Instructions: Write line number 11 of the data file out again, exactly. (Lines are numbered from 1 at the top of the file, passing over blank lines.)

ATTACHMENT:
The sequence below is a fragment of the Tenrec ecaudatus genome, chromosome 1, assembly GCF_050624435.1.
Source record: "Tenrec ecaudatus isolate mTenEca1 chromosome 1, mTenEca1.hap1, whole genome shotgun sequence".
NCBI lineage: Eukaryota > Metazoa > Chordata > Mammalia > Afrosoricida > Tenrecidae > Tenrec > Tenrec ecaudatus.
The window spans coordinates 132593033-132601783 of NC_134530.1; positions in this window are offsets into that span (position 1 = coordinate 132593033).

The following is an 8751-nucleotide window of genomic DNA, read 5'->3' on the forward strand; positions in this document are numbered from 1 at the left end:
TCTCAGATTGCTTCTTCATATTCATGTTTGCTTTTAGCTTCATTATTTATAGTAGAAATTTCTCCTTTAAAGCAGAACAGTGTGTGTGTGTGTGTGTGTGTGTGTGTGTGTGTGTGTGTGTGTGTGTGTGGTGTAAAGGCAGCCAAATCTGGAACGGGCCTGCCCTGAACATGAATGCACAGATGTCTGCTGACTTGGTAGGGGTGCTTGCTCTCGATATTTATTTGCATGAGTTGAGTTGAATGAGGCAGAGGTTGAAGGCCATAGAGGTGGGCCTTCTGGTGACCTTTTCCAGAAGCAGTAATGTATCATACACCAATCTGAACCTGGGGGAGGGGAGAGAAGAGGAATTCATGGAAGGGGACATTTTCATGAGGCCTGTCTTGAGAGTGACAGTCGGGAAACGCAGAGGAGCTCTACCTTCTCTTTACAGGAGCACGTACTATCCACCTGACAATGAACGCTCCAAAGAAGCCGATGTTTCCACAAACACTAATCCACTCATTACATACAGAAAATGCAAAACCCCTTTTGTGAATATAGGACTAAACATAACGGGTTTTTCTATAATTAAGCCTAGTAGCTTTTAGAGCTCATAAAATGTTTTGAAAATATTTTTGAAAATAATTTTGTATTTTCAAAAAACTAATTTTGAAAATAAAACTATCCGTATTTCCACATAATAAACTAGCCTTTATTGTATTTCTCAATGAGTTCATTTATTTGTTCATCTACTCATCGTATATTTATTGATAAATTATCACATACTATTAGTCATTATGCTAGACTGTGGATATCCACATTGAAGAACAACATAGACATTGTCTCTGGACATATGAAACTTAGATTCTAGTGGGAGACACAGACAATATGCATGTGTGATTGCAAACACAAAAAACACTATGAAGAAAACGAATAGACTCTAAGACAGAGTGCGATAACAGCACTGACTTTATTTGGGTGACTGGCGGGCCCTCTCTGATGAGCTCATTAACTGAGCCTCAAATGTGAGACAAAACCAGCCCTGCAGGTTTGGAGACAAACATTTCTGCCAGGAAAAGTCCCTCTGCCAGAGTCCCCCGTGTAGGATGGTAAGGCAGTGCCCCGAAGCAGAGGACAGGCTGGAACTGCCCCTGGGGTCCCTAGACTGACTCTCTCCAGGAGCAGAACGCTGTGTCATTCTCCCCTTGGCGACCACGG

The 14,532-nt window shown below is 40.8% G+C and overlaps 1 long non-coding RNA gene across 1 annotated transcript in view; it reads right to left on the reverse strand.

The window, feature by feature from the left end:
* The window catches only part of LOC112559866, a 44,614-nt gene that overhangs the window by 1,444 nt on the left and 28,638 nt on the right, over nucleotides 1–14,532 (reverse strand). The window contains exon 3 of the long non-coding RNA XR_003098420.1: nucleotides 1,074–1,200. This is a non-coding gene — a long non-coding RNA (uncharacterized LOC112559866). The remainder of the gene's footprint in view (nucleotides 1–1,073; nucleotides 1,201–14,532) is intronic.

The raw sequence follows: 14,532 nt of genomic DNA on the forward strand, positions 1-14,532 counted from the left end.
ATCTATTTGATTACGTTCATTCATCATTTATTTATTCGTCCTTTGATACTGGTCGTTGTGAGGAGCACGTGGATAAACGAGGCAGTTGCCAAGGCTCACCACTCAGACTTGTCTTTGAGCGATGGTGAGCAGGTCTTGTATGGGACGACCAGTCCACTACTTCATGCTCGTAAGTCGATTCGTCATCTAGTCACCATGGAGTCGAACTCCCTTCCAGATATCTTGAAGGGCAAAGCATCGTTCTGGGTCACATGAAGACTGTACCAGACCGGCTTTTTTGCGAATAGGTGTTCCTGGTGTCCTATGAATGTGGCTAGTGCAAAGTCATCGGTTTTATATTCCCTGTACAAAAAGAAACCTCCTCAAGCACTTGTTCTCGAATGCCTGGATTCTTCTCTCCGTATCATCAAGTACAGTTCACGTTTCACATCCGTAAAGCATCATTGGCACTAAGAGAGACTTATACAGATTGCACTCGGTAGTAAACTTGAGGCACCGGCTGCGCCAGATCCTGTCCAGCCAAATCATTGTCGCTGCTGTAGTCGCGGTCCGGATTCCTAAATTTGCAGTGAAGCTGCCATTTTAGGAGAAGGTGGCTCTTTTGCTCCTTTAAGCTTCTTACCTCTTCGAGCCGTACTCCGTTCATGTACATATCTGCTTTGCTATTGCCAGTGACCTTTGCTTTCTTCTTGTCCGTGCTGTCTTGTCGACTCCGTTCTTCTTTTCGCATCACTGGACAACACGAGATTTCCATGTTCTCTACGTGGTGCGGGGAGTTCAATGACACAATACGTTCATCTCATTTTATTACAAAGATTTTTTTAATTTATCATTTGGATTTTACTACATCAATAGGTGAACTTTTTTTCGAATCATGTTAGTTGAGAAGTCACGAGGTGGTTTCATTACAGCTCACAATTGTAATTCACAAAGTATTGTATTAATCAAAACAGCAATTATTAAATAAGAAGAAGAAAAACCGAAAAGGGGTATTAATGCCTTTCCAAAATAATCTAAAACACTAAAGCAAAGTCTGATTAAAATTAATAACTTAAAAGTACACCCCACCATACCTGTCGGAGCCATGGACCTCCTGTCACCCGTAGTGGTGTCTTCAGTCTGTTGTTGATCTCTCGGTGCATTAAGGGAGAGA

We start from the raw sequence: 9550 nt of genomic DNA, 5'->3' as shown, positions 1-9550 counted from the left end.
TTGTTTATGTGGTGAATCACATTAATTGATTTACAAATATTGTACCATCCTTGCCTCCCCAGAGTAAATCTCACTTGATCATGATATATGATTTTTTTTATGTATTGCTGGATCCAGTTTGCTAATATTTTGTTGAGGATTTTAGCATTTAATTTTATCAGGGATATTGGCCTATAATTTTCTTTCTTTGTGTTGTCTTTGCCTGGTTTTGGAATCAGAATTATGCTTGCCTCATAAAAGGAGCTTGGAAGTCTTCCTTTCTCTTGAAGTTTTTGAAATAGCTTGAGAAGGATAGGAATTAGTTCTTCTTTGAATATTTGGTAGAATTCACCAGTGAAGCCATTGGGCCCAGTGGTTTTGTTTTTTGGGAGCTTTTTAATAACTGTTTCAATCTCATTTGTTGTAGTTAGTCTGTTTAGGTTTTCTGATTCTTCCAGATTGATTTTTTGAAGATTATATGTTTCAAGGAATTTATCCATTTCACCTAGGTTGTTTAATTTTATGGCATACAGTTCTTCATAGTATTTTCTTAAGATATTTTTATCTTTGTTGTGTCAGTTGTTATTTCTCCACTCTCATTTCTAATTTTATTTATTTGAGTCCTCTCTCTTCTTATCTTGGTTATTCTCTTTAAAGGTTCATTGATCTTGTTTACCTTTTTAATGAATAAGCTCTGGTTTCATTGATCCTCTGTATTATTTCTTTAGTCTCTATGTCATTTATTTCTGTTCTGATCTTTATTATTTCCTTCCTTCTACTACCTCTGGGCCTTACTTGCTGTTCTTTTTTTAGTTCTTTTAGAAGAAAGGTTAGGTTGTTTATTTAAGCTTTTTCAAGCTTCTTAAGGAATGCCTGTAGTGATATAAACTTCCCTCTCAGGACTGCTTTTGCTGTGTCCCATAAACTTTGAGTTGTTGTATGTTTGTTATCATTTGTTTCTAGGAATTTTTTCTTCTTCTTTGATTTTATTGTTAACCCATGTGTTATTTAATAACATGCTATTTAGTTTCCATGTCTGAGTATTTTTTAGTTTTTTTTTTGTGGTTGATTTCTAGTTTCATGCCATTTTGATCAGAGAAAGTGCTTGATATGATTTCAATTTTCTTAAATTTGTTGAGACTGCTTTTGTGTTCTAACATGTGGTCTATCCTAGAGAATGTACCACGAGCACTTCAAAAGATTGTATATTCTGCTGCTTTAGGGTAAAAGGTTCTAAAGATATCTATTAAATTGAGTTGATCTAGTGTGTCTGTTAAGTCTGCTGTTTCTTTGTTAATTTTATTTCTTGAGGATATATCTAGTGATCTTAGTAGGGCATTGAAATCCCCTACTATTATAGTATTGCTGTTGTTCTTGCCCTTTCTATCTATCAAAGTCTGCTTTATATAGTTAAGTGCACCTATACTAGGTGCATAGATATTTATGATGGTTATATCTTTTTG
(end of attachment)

ATCTATTTGATTACGTTCATTCATCATTTATTTATTCGTCCTTTGATACTGGTCGTTGTGAGGAGCACGTGGATAAACGAGGCAGTTGCCAAGGCTCACCACTCAGACTTGTCTTTGAGCGATGGTGAGCAGGTCTTGTATGGGACGACCAGTCCACTACTTCATGCTCGTAAGTCGATTCGTCATCTAGTCACCATGGAGTCGAACTCCCTTCCAGATATCTTGAAGGGCAAAGCATCGTTCTGGGTCACATGAAGACTGTACCAGACCGGCTTTTTTGCGAATAGGTGTTCCTGGTGTCCTATGAATGTGGCTAGTGCAAAGTCATCGGTTTTATATTCCCTGTACAAAAAGAAACCTCCTCAAGCACTTGTTCTCGAATGCCTGGATTCTTCTCTCCGTATCATCAAGTACAGTTCACGTTTCACATCCGTAAAGCATCATTGGCACTAAGAGAGACTTATACAGATTGCACTCGGTAGTAAACTTGAGGCACCGGCTGCGCCAGATCCTGTCCAGCCAAATCATTGTCGCTGCTGTAGTCGCGGTCCGGATTCCTAAATTTGCAGTGAAGCTGCCATTTTAGGAGAAGGTGGCTCTTTTGCTCCTTTAAGCTTCTTACCTCTTCGAGCCGTACTCCGTTCATGTACATATCTGCTTTGCTATTGCCAGTGACCTTTGCTTTCTTCTTGTCCGTGCTGTCTTGTCGACTCCGTTCTTCTTTTCGCATCACTGGACAACACGAGATTTCCATGTTCTCTACGTGGTGCGGGGAGTTCAATGACACAATACGTTCATCTCATTTTATTACAAAGATTTTTTTAATTTATCATTTGGATTTTACTACATCAATAGGTGAACTTTTTTTCGAATCATGTTAGTTGAGAAGTCACGAGGTGGTTTCATTACAGCTCACAATTGTAATTCACAAAGTATTGTATTAATCAAAACAGCAATTATTAAATAAGAAGAAGAAAAACCGAAAAGGGGTATTAATGCCTTTCCAAAATAATCTAAAACACTAAAGCAAAGTCTGATTAAAATTAATAACTTAAAAGTACACCCCACCATACCTGTCGGAGCCATGGACCTCCTGTCACCCGTAGTGGTGTCTTCAGTCTGTTGTTGATCTCTCGGTGCATTAAGGGAGAGA